10 Things You Need to See at ALT Philippines 2020
It opens tomorrow!
(SPOT.ph) It's almost Valentine's weekend, which means two things: couples will be out and about exchanging sweet nothings; and, more importantly, ALT Philippines 2020—the newest art festival in town—is finally happening. Ten Metro Manila galleries and more than 150 artists are coming together for this three-day event, which runs from February 14 to 16 at the SMX Convention Center at SM Aura Premier. Tickets will go for P250 and as most art fairs go, it's going to be a satisfyingly overwhelming mix of art pieces in which to immerse yourself.
Make sure to check out these 10 things at ALT Philippines 2020:
"Apollo and Daphne, Forever but Never" by Liv Vinluan (Finale Art File)
Liv Vinluan is known for experimenting with an otherwise two-dimensional medium, which is to say folding, pleating, and rolling a whole strip of vellum paper to add another dimension to her work. For ALT Philippines 2020, she does this differently: a canvas that measures 48 by 96 inches, with a smaller piece right beside it. Vinluan renders through an oil painting the mythology of the great warrior Apollo and the river nymph Daphne. The two figures are caught in a moment of what seems to be the end of times: trees being uprooted, the underworld being overturned, and—outside the canvas—a patch of green being blown away.
"Blur Lichtenstein 1" by Alvin Villaruel (Undergound)
Just behind Pete Jimenez’s steel works is a blurry image of a hand holding a gun that just went off. With Alvin Villaruel’s title "Blur Lichtenstein 1," what comes to mind is a reference to American pop artist Roy Lichtenstein’s 1964 piece “Pistol,” a 1968 screenprint on acetate called "Gun in America," and other variations. While the pop-art legend created a commentary on America’s gun laws, one can only surmise Villaruel’s thoughts on guns and violence, the laws that surround it apparently blurry in today’s society.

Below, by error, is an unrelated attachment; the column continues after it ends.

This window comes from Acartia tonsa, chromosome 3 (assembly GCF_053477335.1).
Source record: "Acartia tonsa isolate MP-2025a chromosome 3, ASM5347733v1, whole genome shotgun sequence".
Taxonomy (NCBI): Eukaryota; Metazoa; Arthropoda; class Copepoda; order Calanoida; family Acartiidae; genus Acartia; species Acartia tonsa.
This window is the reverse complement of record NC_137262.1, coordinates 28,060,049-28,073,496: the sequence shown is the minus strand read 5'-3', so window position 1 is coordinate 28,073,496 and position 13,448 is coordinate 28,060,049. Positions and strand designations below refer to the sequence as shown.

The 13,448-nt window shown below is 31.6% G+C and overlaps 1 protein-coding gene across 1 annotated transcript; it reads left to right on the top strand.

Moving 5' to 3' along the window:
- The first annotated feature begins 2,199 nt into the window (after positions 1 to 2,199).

"Vignettes of a Semi-Feudal, Semi-Colonial Society" by Cian Dayrit (1335 Mabini)
Through archival and black-and-white images of Filipino ethnolinguistic groups, Cian Dayrit exposes themes of feudalism and colonialism that continue to affect society. His statement couldn't be louder than the labels on each of the frames: "Mayaman ang Pilipinas pero naghihirap ang sambayanang Pilipino," "Ang kasaysayan ng Pilipinas ay kasaysayan ng tunggalian ng iilang naghaharing uri at ng malawak na masa ng sambayanang inaapi at pinagsasamantahalan," "Ang imperyalismong U.S., pyudalismo, at burukrata kapitalismo ang mga ugat ng kahirapan ng sambayang Pilipino," "Demokratikong rebolusyong bayan ang tanging soluyson sa mga pundamental na problema ng sambayanang Pilipino."
"The Golden Hour" by Brave Singh (Blanc Gallery)
Brave Singh reverses what we think of the "golden hour," that time of the day—after sunrise or before sunset—when natural light is at just the right hue and tone. In "The Golden Hour," we see a framed photo melting away.
Untitled work by Jose Santos (The Drawing Room)